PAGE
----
Midwestern Wanderlog

2016-03-27 – Patience and planning

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Helloooo, Red Wing!

Almost had a friend accompany me today!

Sunrise Stats!
First light: 6:31 AM
Sunrise: 7:00 AM
Daylight: 13 hrs, 30 min

Maria is a lovely lady I used to work with at a factory that builds wire harnesses – you know, those   dohickeys that car stereos plug into, that route to the speakers and the battery and connect to the controls in the radio?

(Actually, they’re a lot more complex and fascinating than that.  Some of the harnesses we built were designed for those huge MN-DoT snowplows to control the plow, raisin and lowering the cargo bed, opening up the gate to let salt and sand out.  Others were as simple as a single battery terminal and cable.  Ooh, and you know those frozen french fry dispensers at fast food restaurants?  The ones where you put the fry basket beneath a chute, tell it what size serving you’re going to cook, and it weighs out and drops the exact amount called for?  Yup, we built the wire harnesses for those.)

IMG_3441Anyway.  Keeping in touch with the folks a person used to work with has gotten easier with the invention of Facebook, and easier still if you still live in the same area.  Maria had heard about my dawn project and wanted to come along for the walk.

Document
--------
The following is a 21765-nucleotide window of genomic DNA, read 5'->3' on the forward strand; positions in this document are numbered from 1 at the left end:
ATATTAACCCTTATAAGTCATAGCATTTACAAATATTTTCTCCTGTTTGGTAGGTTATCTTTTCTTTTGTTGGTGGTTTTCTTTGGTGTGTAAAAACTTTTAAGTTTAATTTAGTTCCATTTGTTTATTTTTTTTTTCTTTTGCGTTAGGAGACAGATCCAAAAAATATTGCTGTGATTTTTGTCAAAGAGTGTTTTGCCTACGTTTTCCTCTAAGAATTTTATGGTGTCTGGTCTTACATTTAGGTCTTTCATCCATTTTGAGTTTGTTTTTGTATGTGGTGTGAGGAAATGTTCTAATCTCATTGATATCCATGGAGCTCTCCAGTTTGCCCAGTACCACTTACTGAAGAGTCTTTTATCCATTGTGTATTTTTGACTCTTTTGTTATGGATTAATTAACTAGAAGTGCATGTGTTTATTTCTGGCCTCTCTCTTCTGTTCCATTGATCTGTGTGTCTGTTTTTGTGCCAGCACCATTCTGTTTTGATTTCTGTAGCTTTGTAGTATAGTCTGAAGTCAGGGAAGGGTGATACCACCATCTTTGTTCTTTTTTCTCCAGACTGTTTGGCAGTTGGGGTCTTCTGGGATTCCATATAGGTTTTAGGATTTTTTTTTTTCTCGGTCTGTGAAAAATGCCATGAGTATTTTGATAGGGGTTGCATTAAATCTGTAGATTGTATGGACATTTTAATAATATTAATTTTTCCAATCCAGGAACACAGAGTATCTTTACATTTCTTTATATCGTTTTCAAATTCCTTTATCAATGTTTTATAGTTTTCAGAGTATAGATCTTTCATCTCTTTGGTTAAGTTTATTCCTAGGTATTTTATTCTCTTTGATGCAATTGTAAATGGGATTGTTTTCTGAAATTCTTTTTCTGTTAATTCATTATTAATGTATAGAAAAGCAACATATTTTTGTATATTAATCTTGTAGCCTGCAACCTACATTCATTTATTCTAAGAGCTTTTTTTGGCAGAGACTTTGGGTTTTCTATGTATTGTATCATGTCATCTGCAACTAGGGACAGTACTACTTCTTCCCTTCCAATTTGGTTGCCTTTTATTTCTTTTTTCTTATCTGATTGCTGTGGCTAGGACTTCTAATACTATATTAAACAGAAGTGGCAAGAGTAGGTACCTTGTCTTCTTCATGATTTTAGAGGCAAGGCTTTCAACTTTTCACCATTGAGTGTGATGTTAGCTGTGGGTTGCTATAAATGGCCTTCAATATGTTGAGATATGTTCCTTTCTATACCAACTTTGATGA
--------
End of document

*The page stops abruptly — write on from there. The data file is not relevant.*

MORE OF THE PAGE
Understand, this hike isn’t for everyone.  It’s unexpectedly strenuous and takes a while for the first-timer.  So I told Maria that the walk would take forty to fifty minutes (adding twenty minutes onto my own regularly-clocked time), and that I’d pick her up about ten to six this morning.

_MG_7899Sometimes all the planning in the world doesn’t get you where you decided to go – at least not how you decided to get there.  This morning was chilly and wet and miserable, darned near guarunteed not to have any sun.  We didn’t get to the start of the trail until nearly 6:30, and Maria was wearing tennis shoes instead of hiking or winter boots.  She slipped several times just starting down the trail and got worried that I would be late for the sunrise, so she decided to head back to the pickup; I gave her the keys and offered to walk her back.

When it was raining on the way in, I should have made an arbitrary decision and said we’d do it some other day.  As it was, I found out I can make that 0.86-mile walk in twenty-five minutes.  And we talked about it on the way back; next time we’ll plan it a bit better, and for a warmer, clearer morning.

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